The Power of a Smile – Three Experiments

September 3, 2019
Thanks to several experiments on the power of the smile conducted in different parts of the world, we now know that it isn't enough to just smile. A smile must be sincere and reflect genuine feelings.

Scientists say that only humans smile. However, some people perceive smiles in their pets or other animals. What’s for sure is that it’s a high impact expression, not only for the one who smiles but those who are smiled at. There have been several experiments on the power of a smile that sort of prove it; nearly all of them reached the same conclusion.

But you don’t have to take scientists’ word for it, as you can conduct your own experiments and draw your own conclusions. For example, ask someone for a favor by displaying a serious facial expression and then do the same but smiling this time. See if their response changes.

We all tend to trust people who smile. We have unconscious mechanisms that allow us to detect when someone smiles sincerely or not. When the gesture isn’t genuine, then a smile has the opposite effect and we distrust them instead. This is part of what the experiments on the power of a smile prove. Let’s discuss three of them.

1. The power of a smile – social glue

A woman laughing.

One of the most interesting experiments on the power of the smile was conducted by scientist Ron Gutman, a researcher on the subject. The findings of this investigation were published in Forbes magazine in an article called “The untapped power of smiling“.

Through this study, we learned something very interesting. The researchers placed a young monkey next to two people. One of them was smiling and the other one wasn’t. Amazingly, the animal approached the person who was smiling. The test was repeated several times and they obtained the same results every time. As you can probably guess, something similar occurs among humans.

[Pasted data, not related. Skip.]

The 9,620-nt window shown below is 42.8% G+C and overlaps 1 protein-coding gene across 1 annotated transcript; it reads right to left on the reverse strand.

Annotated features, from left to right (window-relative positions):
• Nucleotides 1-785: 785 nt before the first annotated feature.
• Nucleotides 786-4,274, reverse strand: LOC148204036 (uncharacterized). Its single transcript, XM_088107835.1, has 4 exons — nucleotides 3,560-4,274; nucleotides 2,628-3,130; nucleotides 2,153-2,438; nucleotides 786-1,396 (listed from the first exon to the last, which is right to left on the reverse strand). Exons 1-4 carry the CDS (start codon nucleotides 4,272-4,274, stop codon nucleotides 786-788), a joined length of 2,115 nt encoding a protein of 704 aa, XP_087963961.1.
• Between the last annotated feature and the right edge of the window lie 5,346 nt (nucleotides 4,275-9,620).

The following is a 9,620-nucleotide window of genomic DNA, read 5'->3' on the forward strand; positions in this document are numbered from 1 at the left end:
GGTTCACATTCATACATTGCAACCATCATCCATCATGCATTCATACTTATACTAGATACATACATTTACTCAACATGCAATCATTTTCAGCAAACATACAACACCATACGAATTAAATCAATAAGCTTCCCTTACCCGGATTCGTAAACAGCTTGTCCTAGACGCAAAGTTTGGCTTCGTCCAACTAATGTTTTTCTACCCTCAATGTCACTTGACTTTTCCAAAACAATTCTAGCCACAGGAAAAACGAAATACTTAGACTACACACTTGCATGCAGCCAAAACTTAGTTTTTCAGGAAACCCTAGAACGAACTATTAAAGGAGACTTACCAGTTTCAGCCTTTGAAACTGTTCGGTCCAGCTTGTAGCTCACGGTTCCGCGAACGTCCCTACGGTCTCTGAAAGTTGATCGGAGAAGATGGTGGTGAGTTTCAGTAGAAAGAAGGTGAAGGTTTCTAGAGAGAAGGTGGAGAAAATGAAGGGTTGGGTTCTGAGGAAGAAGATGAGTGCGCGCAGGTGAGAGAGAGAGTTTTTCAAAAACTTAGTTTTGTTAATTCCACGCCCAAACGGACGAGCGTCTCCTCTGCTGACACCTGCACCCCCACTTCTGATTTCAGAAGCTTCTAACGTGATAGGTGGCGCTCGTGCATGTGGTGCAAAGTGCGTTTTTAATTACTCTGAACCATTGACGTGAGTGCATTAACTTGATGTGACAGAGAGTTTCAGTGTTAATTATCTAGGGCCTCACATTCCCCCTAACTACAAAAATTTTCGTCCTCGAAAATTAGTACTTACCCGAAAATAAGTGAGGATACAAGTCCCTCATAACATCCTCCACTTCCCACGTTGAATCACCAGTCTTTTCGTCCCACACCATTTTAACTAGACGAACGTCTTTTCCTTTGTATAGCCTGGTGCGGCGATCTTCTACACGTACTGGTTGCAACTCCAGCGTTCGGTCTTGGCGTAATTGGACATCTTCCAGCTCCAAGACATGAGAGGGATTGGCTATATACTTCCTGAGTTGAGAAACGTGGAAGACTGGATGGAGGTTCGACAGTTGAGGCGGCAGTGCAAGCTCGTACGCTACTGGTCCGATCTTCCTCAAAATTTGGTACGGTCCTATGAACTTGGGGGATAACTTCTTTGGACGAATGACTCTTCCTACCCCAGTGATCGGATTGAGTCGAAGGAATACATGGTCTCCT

The aforementioned article also reviews a study conducted at the University of Uppsala, in Sweden. It aimed to study the reactions of the people who displayed various facial expressions. The study concluded that people who smile tend to rub off their good disposition. So, in conclusion, “smiling is evolutionarily contagious”. Therefore, a smile helps bring people together and is a “social glue”.

2. A smile is memorable

A woman happily talking on the phone.

Another experiment on the power of a smile was conducted at Duke University in Durham. 50 volunteers were asked to interact with a woman from a “travel agency”. Some of them talked to a woman who remained serious, while the second group spoke to one that seemed sad. The third group talked with a woman who smiled.

In the end, everyone who interacted with the smiling woman said they were more attracted to the business in question. They also said they would definitely do business with her again. The same researchers established that the orbitofrontal cortex gets activated in the presence of a person who smiles. This is the area of ​​the brain related to gratification.

Similarly, they found that a smiling face generated greater remembrance, that we record a rewarding experience more clearly in our memory. In the same manner, we tend to be more open to requests made by people who smile.

3. Fake smiles don’t help

In 1980, German psychologist Fritz Strack,  a social psychologist at the University of Würzburg, conducted another experiment on the power of a smile. The results of his study became very popular in spite of his rather precarious methodology. He concluded at the time that if a person is sad and forces themselves to smile even if they don’t feel like smiling, their mood will improve.

However, when 17 other researchers from different parts of the world tried to replicate the Strack experiment, they obtained unclear results. This is why researcher Eric-Jan Wagenmakers, a psychology professor at the University of Amsterdam, decided to conduct a much deeper study to analyze the subject in more detail.

Furthermore, he conducted an investigation with 1,894 people and a highly rigorous method. In the end, Wagenmaker concluded that no scientific evidence backs that a forced smile improves a person’s mood. In fact, they detected no subjective change in those who faked a smile.

As you can see, smiles aren’t just facial expressions. They must be accompanied by a real feeling in order to be effective. Certainly, you can look for the kind of stimuli that’ll lead you to a smile and improve your mood.

  • Rulicki, S. (2013). Detective de sonrisas: curso avanzado de comunicación no verbal. Ediciones Granica.